…or you’ll see a lot more of it!

Have I told you about the time I got fired? I was a 25-year-old hotshot, fighter pilot wannabe stuck in west Texas as an Air Force instructor pilot. I’d had three bosses in 18 months and was still in the process of breaking the new one in.

Yes, this is me.

I was sure he was coming around when he made me his right-hand man, but apparently, he thought being in a leadership position meant I was supposed to be a good example for others. He expected me to – get this – be at work on time.

I mean hey, if it was that important, my other two bosses would have said something. But this guy told me that if I was late again, I’d have to find a new job, and he wasn’t kidding.

After three decades of reflection, I can clearly see my part in the career-altering episode. You have to ask yourself though, “why was I late so often?” The answer is simple:

They let me be.

I tell you this because I was recently facilitating a group discussion for some developing leaders and asked the question, “what are you biggest people-related challenges?” They enthusiastically started describing their problem employees much faster than I could write them on the white board.

I didn’t think “useless, clueless excuse-makers” really got to the heart of the problem, so we drilled down a bit. It turns out they were challenged by people who: didn’t do what they were supposed to do, took advantage of their boss’ good graces, had their priorities wrong and had no sense of urgency, and were dishonest. These people were bad apples who were negatively influencing their co-workers.

Yes, I admitted, those kinds of people can be a challenge, and I asked them why those people had such bad behavior. They couldn’t come up with an answer and were truly taken aback when I pointed out the obvious.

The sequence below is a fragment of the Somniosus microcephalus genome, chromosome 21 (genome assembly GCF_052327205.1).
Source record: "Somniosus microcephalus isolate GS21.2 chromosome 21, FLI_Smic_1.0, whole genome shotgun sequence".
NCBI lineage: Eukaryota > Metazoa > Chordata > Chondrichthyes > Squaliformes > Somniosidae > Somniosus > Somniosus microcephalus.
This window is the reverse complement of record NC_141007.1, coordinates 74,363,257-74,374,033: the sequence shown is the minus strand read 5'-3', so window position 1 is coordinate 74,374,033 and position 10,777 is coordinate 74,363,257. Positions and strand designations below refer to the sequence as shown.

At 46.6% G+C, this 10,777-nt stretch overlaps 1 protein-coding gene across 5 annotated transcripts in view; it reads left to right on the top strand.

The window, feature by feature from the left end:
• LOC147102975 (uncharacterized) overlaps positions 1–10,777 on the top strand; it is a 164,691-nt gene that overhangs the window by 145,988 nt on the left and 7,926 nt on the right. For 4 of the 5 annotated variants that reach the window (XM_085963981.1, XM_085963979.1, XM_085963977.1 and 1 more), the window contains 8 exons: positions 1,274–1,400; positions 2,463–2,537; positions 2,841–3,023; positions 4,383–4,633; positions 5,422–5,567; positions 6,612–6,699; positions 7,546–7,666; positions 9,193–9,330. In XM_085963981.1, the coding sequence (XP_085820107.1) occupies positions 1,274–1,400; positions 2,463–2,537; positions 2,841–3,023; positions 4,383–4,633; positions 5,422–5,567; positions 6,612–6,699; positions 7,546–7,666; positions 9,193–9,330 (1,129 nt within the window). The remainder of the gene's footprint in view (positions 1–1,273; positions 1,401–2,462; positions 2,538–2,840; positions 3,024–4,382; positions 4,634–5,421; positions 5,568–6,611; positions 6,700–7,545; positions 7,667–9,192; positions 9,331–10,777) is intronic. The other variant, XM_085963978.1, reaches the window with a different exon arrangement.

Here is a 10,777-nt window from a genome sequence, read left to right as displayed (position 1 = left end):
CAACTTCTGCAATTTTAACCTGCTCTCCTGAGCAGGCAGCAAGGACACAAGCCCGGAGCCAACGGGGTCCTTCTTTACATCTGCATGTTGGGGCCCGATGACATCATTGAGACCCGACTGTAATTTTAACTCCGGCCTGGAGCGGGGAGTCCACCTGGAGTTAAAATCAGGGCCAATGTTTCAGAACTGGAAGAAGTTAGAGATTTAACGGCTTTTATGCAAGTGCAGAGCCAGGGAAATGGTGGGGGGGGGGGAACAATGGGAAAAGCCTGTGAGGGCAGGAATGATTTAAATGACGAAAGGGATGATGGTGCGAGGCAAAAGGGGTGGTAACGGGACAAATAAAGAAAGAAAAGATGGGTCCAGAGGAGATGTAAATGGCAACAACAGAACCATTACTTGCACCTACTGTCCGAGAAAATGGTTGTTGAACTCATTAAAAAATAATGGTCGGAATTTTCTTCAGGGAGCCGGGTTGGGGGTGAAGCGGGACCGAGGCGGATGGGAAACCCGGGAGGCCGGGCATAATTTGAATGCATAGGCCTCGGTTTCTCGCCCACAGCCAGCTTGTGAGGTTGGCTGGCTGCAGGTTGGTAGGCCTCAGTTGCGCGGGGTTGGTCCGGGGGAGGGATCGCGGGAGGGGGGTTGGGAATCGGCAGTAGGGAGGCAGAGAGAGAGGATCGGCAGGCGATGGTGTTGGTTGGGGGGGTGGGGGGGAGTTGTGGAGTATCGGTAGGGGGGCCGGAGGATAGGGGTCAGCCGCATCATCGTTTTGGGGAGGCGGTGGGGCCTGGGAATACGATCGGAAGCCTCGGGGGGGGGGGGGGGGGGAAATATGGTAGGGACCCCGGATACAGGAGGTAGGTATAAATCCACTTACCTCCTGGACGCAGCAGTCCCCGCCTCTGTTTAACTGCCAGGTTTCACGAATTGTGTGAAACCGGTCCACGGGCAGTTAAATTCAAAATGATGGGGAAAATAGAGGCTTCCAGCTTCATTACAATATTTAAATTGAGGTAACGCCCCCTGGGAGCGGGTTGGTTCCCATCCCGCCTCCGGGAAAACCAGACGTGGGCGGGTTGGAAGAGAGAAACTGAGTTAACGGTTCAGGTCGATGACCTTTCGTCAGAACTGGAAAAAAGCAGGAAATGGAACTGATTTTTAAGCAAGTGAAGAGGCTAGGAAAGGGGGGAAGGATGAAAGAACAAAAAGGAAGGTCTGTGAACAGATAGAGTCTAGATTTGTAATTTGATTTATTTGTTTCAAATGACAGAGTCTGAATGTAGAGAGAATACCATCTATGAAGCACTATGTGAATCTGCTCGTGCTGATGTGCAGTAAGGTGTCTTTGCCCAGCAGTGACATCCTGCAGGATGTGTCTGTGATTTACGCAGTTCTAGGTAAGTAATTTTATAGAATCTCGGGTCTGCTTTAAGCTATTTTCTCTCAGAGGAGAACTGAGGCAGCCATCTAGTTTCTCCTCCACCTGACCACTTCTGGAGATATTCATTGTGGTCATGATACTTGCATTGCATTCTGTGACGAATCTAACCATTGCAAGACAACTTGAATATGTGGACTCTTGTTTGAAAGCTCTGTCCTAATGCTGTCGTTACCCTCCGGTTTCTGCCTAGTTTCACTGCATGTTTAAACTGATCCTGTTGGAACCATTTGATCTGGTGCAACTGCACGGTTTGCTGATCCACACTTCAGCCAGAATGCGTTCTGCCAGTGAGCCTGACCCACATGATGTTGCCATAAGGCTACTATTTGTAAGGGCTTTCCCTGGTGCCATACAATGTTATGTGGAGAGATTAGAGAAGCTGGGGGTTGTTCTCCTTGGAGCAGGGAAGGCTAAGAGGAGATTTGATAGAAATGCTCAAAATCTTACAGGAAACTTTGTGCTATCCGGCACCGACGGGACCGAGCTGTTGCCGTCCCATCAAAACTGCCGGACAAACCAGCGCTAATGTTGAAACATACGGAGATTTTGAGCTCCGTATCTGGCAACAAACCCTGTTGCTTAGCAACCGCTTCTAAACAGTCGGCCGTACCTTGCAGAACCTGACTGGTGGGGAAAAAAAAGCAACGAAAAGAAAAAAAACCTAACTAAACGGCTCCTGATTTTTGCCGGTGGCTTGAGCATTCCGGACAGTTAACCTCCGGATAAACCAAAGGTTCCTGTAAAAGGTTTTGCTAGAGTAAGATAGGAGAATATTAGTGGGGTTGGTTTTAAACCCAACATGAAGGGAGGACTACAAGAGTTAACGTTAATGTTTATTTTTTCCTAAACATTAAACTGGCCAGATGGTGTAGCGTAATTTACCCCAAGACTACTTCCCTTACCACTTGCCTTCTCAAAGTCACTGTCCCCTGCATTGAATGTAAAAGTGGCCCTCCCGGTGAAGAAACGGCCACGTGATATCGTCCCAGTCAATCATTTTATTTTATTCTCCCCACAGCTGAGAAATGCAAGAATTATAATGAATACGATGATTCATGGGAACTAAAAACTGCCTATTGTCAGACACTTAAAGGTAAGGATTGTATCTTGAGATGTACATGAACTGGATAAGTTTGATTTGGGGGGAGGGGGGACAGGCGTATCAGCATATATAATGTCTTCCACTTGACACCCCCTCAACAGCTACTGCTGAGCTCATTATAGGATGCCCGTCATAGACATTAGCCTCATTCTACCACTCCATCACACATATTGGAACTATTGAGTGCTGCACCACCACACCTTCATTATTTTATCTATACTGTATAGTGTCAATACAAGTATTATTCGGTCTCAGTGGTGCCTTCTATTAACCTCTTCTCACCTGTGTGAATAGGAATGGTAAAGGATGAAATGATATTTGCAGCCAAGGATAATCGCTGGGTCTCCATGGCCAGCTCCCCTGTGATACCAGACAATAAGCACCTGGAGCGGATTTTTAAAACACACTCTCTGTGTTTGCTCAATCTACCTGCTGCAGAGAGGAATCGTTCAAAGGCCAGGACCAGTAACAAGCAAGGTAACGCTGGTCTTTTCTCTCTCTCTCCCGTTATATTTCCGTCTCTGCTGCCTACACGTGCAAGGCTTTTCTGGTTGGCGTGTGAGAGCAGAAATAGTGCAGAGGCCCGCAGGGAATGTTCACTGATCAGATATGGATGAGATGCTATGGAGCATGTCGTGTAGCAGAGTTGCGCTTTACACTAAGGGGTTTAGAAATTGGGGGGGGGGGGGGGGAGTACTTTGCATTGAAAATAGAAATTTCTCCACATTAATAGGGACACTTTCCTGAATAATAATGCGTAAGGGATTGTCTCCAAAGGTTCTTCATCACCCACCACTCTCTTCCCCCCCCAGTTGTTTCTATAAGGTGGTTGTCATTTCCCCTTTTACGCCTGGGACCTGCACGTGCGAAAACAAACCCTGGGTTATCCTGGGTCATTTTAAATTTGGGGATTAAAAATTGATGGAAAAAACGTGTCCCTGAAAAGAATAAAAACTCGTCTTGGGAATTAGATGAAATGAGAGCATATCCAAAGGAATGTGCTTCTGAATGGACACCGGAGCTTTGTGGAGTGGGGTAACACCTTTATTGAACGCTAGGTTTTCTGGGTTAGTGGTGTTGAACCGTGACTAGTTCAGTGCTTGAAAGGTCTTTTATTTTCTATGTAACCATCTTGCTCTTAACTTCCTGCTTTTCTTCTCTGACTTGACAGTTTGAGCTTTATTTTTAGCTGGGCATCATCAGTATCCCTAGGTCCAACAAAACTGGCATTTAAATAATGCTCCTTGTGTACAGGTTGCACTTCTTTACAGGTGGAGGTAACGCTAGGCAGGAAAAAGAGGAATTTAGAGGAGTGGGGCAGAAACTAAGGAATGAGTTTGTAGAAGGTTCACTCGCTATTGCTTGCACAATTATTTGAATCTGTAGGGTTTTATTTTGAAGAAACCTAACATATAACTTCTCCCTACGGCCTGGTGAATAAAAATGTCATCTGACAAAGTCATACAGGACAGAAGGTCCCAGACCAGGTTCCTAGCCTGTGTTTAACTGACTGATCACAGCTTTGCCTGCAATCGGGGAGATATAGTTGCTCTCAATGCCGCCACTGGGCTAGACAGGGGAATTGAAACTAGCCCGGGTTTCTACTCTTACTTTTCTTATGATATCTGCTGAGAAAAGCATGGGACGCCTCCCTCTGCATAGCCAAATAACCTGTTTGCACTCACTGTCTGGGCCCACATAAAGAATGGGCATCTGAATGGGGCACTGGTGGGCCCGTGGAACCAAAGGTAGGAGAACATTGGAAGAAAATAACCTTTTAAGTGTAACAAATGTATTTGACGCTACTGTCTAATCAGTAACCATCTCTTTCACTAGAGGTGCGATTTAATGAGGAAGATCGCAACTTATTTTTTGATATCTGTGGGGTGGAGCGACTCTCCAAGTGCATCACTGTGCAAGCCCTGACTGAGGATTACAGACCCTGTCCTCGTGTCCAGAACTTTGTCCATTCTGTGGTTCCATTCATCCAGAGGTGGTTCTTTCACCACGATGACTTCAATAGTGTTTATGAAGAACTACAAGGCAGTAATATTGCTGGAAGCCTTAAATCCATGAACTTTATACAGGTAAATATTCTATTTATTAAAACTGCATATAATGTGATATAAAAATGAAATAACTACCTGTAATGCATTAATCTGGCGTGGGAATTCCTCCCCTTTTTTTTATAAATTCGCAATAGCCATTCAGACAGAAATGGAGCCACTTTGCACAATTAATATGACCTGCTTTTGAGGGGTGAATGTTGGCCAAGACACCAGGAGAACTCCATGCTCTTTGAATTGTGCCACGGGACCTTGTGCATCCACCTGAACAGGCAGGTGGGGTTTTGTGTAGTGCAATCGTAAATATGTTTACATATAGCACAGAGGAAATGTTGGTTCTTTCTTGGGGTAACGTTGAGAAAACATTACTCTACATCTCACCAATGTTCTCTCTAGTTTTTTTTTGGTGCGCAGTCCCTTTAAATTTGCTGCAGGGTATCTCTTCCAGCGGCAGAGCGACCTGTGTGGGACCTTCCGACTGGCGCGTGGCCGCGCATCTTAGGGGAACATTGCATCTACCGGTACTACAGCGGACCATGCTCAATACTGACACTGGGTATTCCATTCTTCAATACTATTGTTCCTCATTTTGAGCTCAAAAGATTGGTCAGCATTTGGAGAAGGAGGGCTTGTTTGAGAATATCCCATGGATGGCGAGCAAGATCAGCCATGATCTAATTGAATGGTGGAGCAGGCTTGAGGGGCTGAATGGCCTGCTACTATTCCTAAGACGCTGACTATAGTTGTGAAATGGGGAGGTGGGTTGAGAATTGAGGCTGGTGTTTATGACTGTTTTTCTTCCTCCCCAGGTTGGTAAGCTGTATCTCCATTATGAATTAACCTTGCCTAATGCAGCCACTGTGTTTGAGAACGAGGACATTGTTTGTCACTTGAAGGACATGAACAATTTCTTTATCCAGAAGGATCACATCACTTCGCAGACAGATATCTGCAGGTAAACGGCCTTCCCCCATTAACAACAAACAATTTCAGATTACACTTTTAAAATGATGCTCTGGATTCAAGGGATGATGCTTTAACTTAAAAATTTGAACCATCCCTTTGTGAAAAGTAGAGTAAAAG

Because they let them.

Oh, the protests! “Not us,” they insisted. “We can’t do anything about it.” “HR won’t let us fire them.” “She’s too good at her job to let go.” “I just have a big heart.” “My predecessor let him get away with it.” “She’s protected because…”

I threw the bullshit flag at them with just a short factual statement: “What you tolerate, you endorse.”

Plain and simple, if you have some bad actors on your team, you have to honestly see the part you’re playing. We can blame HR all we want for restrictive disciplinary policies, but HR also has policies about attendance and integrity. Know the policies and enforce them… or change them. We do a disservice to our good employees when we let bad ones “get away” with bad behavior.

Oh, and if their priorities are screwed up, they’re probably not to blame.

Does that mean everyone’s a nail that needs to be hammered? Of course not. Conventional wisdom may say treat everyone the same, but I’ll throw the BS flag on that, too. I’ve got a twist on the Golden Rule: treat them they way you’d expect to be treated under the same circumstances.

Ask yourself how you’d expect to be treated if you got caught lying to your boss. Or falsifying your timesheet. Or stealing from the company. Or increasing the workload for others because you partied too hard the night before. Or taking the morning off because ‘the company owes you’. You get the idea.

And don’t let the bad actors whine about you letting others get away with the same thing you’re disciplining them for! Simply remind them you’re not there to talk about anyone else’s behavior but theirs.

My mother will tell you that I had a bit of a rebellious streak. I refer to it as ‘a problem with authority’, which probably wasn’t the best character trait to join the military with. Why did I push the envelope my entire career? Because they let me. The military has a tendency to hold the boss responsible for the sins of the soldier/sailor/airman. My early experiences helped me lead those who also had ‘a problem with authority’ and help them back to the road to success, but I certainly came at it from a harder direction than I had to.

I learned to treat performance and behavior problems differently, and while I didn’t have an HR department to intimidate me, I arguably had more procedures and personnel processes to be knowledgeable of and navigate than most corporate firms.

Getting rid of bad behavior isn’t easy, but it’s not rocket surgery either. Tolerate it, and you’ll see more of it. Address it when you see it, and you’ll see less of it. Way back when, I was never concerned about losing my job. That was my error. If your bad actor isn’t concerned about losing their job, that’s on you.

It’s up to you, leaders.

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